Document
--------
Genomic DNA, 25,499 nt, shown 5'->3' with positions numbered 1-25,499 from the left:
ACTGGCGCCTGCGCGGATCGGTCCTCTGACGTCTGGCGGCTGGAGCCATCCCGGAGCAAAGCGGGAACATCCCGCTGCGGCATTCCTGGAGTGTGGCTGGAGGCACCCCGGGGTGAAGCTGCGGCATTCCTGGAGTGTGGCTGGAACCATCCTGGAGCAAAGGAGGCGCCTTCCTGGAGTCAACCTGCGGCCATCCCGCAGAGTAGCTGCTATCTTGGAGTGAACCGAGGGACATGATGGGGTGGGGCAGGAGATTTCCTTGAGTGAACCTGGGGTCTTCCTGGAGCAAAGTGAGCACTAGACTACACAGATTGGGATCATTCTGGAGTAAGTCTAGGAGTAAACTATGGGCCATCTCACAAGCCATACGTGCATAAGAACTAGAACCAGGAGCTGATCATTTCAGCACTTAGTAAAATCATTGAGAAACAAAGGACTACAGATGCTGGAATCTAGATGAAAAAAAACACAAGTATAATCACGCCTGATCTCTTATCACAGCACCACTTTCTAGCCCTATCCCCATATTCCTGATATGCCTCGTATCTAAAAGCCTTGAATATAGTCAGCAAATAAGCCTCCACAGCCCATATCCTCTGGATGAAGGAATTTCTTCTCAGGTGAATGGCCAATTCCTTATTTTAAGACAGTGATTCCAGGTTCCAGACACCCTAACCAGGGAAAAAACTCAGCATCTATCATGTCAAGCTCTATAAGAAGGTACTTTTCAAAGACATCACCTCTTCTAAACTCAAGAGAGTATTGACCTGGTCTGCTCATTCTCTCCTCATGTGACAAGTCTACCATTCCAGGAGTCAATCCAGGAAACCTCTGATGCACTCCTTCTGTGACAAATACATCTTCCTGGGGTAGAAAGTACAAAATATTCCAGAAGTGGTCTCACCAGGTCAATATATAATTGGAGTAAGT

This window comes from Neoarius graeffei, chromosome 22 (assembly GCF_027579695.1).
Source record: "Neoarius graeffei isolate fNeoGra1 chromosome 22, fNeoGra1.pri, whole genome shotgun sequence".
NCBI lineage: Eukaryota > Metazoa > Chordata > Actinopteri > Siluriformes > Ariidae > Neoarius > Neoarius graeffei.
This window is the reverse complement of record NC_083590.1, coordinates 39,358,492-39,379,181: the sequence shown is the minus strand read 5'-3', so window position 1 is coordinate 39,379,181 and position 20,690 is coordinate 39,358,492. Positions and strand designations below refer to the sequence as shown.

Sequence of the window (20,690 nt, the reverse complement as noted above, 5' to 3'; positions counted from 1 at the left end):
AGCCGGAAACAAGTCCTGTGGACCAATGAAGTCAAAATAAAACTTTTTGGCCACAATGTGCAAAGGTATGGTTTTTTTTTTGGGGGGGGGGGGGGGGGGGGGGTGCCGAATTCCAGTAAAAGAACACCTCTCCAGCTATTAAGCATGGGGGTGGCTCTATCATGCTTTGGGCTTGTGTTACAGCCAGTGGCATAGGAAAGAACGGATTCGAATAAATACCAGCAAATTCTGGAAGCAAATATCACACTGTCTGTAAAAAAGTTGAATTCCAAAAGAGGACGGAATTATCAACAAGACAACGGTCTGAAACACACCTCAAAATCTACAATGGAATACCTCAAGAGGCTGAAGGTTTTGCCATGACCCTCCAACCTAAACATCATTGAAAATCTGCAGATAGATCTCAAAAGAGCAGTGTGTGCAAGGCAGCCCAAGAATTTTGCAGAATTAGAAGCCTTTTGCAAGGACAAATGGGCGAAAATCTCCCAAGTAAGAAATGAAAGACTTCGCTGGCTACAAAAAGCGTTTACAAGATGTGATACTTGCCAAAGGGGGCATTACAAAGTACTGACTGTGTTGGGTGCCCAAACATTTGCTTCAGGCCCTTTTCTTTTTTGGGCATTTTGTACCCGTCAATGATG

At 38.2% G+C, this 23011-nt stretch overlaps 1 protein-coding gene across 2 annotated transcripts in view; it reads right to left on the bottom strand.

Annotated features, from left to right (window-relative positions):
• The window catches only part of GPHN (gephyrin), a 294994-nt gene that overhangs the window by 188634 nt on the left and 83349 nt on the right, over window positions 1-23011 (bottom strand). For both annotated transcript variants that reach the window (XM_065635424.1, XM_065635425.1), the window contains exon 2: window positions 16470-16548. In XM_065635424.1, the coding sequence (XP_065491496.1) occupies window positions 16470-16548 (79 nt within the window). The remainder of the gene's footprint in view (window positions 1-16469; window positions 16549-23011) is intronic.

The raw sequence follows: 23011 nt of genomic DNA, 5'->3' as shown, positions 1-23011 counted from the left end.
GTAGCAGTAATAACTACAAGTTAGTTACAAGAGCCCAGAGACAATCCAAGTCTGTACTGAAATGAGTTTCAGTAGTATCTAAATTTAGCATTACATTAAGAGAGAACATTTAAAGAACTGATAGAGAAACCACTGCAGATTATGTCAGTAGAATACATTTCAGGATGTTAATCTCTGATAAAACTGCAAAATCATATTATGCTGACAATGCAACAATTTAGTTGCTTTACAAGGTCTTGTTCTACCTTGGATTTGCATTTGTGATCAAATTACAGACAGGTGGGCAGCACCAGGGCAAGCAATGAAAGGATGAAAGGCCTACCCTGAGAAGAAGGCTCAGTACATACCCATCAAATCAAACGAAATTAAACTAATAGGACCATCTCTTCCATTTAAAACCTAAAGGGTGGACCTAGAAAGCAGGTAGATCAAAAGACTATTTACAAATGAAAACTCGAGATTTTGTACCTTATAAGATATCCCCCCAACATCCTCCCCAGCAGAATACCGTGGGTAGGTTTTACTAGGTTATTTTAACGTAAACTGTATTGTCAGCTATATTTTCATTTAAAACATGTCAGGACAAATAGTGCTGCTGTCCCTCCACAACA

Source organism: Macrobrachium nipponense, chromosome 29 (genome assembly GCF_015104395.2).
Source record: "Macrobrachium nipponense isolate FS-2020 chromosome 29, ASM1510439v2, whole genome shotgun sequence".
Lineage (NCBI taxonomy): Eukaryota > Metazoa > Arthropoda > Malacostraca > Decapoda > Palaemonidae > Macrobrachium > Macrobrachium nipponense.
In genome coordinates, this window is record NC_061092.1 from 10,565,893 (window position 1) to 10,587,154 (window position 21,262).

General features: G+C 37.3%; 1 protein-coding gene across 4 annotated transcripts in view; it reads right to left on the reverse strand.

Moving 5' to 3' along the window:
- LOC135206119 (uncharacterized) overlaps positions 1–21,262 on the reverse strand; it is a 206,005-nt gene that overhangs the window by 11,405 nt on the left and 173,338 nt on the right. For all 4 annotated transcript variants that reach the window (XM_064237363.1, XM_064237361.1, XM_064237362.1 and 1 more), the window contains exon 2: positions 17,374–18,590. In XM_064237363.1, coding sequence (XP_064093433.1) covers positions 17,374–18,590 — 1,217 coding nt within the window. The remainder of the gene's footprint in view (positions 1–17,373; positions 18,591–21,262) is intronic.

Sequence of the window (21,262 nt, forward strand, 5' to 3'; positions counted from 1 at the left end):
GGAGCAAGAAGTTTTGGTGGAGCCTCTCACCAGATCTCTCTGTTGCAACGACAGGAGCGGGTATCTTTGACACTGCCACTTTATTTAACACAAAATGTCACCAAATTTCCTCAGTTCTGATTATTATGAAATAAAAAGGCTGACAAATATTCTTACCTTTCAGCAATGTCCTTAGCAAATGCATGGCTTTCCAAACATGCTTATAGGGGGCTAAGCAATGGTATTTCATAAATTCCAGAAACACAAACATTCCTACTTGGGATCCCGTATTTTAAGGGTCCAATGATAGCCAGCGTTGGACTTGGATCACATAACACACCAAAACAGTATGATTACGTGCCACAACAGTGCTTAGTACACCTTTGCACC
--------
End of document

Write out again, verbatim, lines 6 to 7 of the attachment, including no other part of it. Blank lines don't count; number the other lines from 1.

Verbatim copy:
This window is the reverse complement of record NC_083590.1, coordinates 39,358,492-39,379,181: the sequence shown is the minus strand read 5'-3', so window position 1 is coordinate 39,379,181 and position 20,690 is coordinate 39,358,492. Positions and strand designations below refer to the sequence as shown.

Sequence of the window (20,690 nt, the reverse complement as noted above, 5' to 3'; positions counted from 1 at the left end):